Bus

Report chronicles most dangerous pedestrian areas

Posted on May 25, 2011

More than 47,700 pedestrians were killed in the U.S. between 2000 and 2009, and the majority of those deaths were preventable, according to a new report released by Transportation for America.

The report, "Dangerous by Design 2011: Solving the Epidemic of Preventable Pedestrian Deaths," shows how roadway designs promoted by federal investment endanger people on foot.

Dangerous by Design also ranks America's major metropolitan areas using a Pedestrian Danger Index that uses 10 years of data to assess how safe pedestrians are while walking. The top four — Orlando, Miami, Jacksonville and Tampa - are all in Florida. Other dangerous cities in the top 10 include: San Bernardino, Calif.; Las Vegas; Memphis, Tenn.; Phoenix; Dallas-Fort Worth and Houston.

The report presents data on pedestrian fatalities and injuries in every U.S. county. And for the first time, this year's report includes an online, interactive map showing the locations where pedestrian fatalities have occurred.

More than 688,000 pedestrians were injured over the decade, a number equivalent to a pedestrian being struck by a car or truck every seven minutes. The report finds that while only 1.5 percent of federal funds are allocated toward upgrading dangerous roads, 12 percent of all nationwide fatalities are pedestrians. Of these fatalities, nearly 4,000 were children 15 years and younger, making pedestrian injury the third leading cause of death by unintentional injury for that age group.

Dangerous by Design outlines a roadmap for the future by which Congress can tackle the problems created by poorly designed transportation systems and create safer, more efficient cities for drivers and pedestrians alike. Of particular emphasis is developing transportation systems that take into account pedestrians and bicyclists, instead of viewing them as impediments to traffic.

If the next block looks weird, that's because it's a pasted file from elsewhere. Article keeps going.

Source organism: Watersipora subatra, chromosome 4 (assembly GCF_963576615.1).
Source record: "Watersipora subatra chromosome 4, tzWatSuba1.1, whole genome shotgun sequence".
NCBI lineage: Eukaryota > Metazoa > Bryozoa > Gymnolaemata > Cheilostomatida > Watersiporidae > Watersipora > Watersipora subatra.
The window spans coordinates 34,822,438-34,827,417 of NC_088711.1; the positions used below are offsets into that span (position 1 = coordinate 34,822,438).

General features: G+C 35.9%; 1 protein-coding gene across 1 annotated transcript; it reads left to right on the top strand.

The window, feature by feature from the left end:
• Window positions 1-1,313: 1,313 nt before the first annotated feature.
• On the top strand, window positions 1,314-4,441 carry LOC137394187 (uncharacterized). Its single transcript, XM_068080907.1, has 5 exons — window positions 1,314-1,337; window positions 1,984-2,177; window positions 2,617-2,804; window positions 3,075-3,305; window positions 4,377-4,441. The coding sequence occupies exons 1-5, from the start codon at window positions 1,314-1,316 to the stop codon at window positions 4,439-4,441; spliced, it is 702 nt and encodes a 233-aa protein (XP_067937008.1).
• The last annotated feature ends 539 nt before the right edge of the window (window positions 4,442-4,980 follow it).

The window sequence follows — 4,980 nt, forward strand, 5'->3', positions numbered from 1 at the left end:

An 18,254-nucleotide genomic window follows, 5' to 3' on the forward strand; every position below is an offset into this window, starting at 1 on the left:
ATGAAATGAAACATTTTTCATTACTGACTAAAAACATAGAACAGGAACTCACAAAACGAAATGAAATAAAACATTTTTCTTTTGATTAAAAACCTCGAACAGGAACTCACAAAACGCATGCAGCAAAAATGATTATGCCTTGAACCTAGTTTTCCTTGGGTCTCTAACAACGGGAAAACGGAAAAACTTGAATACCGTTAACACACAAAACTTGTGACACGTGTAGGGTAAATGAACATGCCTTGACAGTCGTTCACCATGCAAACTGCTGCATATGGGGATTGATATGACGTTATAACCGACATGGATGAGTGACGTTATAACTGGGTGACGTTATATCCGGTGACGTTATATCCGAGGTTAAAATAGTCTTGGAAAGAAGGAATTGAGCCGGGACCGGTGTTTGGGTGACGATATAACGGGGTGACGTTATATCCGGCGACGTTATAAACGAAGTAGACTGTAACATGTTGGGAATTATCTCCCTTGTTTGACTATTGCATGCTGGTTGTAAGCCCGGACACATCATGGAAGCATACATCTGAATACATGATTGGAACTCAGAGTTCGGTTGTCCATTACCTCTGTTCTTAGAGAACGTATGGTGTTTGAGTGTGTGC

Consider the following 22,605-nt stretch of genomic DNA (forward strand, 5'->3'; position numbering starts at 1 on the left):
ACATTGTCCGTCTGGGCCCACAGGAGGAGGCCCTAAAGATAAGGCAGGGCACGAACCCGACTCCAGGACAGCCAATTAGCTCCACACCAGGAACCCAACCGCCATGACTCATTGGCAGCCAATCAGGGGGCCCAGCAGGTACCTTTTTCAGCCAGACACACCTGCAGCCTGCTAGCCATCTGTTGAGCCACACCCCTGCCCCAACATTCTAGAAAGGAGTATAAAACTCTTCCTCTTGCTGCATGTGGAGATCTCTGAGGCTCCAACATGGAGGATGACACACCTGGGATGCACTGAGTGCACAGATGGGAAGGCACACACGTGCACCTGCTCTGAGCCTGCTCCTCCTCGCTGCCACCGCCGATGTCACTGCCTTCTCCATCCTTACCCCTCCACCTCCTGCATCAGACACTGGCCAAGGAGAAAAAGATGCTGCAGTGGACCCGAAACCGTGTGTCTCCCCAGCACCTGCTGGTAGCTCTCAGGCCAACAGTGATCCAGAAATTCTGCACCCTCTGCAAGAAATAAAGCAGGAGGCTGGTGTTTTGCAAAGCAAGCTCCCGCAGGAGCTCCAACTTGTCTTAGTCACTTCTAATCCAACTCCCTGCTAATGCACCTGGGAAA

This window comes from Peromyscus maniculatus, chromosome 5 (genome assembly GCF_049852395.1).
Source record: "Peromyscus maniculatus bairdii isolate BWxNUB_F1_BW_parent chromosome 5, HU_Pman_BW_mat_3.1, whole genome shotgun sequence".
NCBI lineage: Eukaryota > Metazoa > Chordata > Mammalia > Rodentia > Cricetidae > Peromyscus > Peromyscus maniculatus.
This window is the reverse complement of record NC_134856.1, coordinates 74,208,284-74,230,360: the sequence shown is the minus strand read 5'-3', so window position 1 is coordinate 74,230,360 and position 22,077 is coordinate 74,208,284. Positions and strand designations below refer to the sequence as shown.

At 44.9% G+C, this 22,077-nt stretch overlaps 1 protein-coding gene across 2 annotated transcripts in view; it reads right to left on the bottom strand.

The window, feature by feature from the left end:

To view the full report, please click here.

 

 

View comments or post a comment on this story. (0 Comments)

More News

Calif. purchase incentives now available for New Flyer electric buses

The Hybrid and Zero-Emission Truck and Bus Voucher Incentive Project was created by the California Air Resources Board to speed the early market introduction of clean, low-carbon hybrid and electric vehicles and is administered and implemented through a partnership with CALSTART.

REI receives New Flyer's gold 'Supplier' award

The company was recognized for exceeding delivery expectations for the fourth year in a row.

Luxury bus Leap Transit shut down for operating illegally

The startup was recently granted what’s known as the “authority to operate” — a precursor to an official license. But by driving its route between the Marina district and the Financial District without a license, regulators determined that Leap was breaking the law, according to SFGate.

New York MTA bus ridership down

Tens of thousands have been ditching the bus in Brooklyn and Manhattan, while there were modest gains on Bronx and Staten Island routes; Queens had a small decline in ridership, according to the MTA figures. The decline is attributed to traffic congestion and fare hikes.

DC Circulator set to intro new diesel-electric buses

In addition to being more energy efficient, the new buses will have better air conditioning and USB ports for riders to charge their phones.

See More News

Post a Comment

Post Comment

Comments (0)

More From The World's Largest Fleet Publisher

Automotive Fleet

The Car and truck fleet and leasing management magazine

Business Fleet

managing 10-50 company vehicles

Fleet Financials

Executive vehicle management

Government Fleet

managing public sector vehicles & equipment

TruckingInfo.com

THE COMMERCIAL TRUCK INDUSTRY’S MOST IN-DEPTH INFORMATION SOURCE

Work Truck Magazine

The resource for managers of class 1-7 truck Fleets

Schoolbus Fleet

Serving school transportation professionals in the U.S. and Canada

LCT Magazine

Global Resource For Limousine and Bus Transportation

Please sign in or register to .    Close